• Drink water about an hour to half hour before you eat. Water is something that most of us need more of, and it will make you feel more full while you’re eating. 
  • Don’t eat from the bag. Set out a serving size or a serving and a half if that seems like a more reasonable amount and put the bag away.
  • Eat healthy snacks at regular intervals throughout the day so that you’re not ravenous  when you sit down for a meal. 
  • Go by the nutrition labels on packages. 
  • If you’re making a recipe from a blog, follow the recommended serving sizes that are usually included. Most blog recipe creators are home cooks. You can normally rely on them to include very reasonable serving sizes as well as the associated nutrition information. 

Bottom Line on Reducing Portion Size

The bottom line on reducing portion size is that we’re not talking about depravation here. We’re talking about eating more intentionally and intuitively as to what your body needs to nourish it. That’s opposed to what your emotions may be making you think they want as well as what may just be habit or conditioned eating. When it comes to portion size, you’re in the driver’s seat, and you’re the one in control. Let that be empowering for you – whatever you decide to eat.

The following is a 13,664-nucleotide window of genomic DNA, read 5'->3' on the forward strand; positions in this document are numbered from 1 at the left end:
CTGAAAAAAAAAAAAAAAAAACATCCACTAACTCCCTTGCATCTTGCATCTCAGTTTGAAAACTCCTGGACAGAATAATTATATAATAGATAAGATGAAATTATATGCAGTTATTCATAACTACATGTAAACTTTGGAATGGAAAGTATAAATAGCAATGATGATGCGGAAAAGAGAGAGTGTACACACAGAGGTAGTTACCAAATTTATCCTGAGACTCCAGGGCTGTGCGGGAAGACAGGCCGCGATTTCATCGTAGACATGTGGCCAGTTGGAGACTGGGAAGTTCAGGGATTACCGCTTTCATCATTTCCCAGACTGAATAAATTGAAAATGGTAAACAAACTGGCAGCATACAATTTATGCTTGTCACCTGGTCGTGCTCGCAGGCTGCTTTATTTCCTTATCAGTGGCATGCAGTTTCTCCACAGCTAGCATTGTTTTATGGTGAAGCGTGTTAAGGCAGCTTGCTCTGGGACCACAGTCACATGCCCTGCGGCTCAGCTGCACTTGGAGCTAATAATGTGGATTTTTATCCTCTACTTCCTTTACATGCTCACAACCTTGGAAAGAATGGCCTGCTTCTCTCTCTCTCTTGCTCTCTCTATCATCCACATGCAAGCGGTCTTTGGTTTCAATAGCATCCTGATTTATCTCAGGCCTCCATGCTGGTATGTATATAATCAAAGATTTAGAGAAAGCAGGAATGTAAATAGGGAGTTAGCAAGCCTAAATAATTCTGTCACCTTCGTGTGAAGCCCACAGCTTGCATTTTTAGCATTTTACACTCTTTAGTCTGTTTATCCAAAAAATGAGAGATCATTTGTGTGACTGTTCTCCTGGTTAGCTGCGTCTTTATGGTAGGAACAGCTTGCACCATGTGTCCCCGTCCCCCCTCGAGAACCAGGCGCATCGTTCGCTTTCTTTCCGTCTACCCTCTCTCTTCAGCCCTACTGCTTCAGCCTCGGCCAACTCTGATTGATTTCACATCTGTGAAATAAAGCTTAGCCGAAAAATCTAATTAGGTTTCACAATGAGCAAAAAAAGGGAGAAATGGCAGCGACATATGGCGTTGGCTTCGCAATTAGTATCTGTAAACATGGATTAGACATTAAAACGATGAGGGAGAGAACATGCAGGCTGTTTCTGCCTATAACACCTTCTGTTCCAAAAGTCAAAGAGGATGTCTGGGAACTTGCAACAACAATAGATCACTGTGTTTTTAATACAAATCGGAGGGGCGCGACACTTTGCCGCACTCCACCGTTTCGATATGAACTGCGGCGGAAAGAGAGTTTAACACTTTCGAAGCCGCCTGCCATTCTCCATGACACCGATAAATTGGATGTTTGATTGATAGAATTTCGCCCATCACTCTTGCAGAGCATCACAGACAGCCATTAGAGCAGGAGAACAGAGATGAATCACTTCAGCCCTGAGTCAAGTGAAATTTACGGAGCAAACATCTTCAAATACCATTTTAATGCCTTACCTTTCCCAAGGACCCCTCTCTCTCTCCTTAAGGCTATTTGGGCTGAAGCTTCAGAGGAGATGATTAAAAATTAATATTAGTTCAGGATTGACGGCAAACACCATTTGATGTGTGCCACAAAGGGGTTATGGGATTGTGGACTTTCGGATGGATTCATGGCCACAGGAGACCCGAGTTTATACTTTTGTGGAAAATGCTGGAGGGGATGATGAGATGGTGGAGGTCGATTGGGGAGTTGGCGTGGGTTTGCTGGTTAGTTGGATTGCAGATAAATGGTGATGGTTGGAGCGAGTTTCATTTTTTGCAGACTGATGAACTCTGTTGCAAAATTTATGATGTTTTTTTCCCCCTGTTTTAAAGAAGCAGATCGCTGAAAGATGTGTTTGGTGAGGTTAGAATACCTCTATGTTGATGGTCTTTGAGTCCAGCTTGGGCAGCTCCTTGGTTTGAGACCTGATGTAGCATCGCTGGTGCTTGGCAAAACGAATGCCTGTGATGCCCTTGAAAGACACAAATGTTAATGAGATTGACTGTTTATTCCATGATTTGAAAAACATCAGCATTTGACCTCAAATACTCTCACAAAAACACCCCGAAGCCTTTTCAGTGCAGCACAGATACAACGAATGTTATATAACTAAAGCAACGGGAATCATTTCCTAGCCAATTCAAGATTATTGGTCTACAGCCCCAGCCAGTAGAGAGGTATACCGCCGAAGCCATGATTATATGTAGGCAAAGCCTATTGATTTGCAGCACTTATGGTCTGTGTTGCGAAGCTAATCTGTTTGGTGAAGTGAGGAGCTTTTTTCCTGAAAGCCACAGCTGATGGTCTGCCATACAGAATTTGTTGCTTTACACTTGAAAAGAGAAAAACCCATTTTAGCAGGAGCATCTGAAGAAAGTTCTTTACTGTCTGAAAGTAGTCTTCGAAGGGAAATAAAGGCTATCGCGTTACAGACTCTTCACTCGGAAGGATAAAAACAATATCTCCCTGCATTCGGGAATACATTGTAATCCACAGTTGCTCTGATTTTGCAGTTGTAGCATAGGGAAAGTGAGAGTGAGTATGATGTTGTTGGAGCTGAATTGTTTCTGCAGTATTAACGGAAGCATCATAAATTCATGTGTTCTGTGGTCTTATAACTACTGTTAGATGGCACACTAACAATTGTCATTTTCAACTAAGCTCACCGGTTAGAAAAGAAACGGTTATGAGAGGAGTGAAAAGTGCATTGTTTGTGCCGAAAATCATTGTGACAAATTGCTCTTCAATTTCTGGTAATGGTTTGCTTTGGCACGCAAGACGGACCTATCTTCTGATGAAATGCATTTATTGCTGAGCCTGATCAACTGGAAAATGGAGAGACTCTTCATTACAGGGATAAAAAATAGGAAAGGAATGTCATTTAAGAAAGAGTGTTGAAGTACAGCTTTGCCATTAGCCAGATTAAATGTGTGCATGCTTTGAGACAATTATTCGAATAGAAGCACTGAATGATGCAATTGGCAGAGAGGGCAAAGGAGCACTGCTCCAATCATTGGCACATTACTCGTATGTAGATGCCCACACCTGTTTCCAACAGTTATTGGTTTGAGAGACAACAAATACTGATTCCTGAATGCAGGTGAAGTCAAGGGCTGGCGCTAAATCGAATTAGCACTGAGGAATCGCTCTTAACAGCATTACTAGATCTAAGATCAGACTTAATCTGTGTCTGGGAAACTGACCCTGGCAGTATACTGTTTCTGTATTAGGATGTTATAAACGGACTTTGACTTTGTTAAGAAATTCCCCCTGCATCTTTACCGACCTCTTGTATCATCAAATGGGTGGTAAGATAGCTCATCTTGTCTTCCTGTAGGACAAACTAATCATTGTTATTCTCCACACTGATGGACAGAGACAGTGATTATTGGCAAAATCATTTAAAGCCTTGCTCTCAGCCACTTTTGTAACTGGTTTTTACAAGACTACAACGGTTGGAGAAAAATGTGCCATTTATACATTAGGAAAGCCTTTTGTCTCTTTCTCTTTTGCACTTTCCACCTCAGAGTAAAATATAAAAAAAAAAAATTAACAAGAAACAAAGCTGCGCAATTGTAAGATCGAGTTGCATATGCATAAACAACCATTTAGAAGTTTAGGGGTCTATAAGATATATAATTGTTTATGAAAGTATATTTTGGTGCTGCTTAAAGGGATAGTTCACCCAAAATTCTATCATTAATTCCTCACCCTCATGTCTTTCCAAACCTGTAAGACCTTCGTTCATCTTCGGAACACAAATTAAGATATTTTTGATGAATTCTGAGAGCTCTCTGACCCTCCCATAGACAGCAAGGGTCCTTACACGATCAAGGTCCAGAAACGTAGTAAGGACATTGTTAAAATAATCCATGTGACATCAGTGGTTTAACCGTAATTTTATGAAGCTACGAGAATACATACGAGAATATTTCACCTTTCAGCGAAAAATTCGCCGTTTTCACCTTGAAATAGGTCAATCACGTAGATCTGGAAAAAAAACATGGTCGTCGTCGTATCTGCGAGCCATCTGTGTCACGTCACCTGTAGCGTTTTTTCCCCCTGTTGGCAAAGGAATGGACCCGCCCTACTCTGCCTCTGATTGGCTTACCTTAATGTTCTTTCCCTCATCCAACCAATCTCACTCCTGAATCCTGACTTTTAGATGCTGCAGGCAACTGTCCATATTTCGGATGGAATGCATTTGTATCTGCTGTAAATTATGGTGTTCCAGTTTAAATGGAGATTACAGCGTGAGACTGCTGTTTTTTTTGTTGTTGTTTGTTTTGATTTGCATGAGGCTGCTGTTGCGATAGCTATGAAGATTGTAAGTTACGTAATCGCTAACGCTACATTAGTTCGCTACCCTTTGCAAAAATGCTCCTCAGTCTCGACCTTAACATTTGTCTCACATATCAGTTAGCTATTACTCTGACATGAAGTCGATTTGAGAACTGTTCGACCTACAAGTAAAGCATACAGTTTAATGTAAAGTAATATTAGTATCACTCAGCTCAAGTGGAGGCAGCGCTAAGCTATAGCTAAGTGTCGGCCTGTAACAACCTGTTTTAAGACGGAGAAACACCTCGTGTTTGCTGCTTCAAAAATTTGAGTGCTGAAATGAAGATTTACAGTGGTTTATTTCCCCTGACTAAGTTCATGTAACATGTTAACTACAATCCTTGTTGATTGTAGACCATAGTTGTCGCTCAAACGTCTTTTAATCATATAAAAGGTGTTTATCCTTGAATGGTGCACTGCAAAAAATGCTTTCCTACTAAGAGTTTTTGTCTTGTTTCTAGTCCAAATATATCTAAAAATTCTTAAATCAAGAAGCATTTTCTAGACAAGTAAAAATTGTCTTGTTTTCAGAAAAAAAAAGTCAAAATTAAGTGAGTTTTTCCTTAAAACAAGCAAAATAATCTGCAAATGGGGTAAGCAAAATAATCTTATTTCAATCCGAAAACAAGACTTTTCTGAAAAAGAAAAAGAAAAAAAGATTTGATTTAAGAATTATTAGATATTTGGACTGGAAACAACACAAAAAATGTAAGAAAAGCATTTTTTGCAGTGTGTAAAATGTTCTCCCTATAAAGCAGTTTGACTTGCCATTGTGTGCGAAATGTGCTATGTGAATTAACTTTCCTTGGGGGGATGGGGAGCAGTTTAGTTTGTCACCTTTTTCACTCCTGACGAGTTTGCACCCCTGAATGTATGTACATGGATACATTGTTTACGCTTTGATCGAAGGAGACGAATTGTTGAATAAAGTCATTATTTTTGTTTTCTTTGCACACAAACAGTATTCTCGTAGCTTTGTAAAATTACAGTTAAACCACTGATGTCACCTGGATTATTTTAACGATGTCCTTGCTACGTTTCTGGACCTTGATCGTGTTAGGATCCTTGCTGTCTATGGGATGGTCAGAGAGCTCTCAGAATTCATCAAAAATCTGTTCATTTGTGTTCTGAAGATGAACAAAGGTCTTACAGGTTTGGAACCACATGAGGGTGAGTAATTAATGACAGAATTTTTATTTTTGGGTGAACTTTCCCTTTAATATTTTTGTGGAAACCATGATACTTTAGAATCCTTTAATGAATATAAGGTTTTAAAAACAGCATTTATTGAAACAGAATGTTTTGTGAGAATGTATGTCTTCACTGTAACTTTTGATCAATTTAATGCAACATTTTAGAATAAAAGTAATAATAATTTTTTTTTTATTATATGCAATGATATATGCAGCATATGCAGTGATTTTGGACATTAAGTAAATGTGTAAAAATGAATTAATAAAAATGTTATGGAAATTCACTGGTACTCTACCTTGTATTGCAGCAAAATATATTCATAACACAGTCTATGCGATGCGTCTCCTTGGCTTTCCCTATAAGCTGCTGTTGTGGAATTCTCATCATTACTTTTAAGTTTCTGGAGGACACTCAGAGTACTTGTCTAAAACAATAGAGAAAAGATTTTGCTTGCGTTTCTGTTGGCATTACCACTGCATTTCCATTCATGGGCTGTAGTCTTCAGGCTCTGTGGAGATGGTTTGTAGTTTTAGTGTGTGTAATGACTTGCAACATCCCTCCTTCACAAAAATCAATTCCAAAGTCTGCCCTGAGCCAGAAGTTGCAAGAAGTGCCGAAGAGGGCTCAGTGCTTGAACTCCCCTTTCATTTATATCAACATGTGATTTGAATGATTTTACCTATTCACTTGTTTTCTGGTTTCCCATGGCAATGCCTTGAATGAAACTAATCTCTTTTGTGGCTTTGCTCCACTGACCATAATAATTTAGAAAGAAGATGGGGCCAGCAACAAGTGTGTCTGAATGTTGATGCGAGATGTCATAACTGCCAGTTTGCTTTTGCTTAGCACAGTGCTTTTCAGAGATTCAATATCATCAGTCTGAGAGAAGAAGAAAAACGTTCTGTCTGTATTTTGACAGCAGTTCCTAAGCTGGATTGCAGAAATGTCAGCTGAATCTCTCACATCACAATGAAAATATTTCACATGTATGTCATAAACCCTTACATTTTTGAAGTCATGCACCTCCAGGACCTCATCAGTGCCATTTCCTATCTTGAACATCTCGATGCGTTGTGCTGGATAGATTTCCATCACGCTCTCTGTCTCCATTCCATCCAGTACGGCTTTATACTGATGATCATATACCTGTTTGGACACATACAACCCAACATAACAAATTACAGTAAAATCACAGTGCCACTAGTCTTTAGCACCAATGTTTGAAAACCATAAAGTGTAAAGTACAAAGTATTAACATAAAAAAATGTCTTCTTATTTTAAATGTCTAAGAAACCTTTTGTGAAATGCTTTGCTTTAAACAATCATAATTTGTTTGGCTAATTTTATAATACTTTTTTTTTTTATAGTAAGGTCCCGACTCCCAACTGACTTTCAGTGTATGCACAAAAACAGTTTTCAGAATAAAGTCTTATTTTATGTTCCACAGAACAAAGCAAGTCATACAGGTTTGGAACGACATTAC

1. National Institutes of Health. National Heart, Lung, and Blood Institute.
  2. National Institutes of Health. National Heart, Lung, and Blood Institute.
  3. Academy of Nutrition and Dietetics. Eat Right. Serving Size vs Portion Size is There a Difference
  4. The University of Texas. MD Anderson Cancer Center. What Happens When You Overeat?
  5. Harvard T.H. Chan School of Public Health. Carbohydrates and Blood Sugar.
  6. National Institutes of Health. National Institute of Diabetes and Digestive and Kidney Diseases. Health Risks of Being Overweight.

Money Saving Tip: Freezing Bananas

How to Save Money and Reduce Waste by Freezing Them.

Let’s be honest, no one likes to eat an even sort of mushy banana. BUT! There’s still so much that you can do with ripe bananas, and it’s a shame to let them go to waste. That’s true from both a food waste and money-saving perspective. By freezing bananas, you can save what you might normally throw away and use another day. 

Photo of ripe bananas with brown spots as example of how freezing bananas can reduce waste and save money

What to Do with Frozen Bananas

My favorite way of using frozen bananas is to put them in smoothies. In fact, I prefer them in my smoothie. They give it a thicker and creamier consistency, which I love.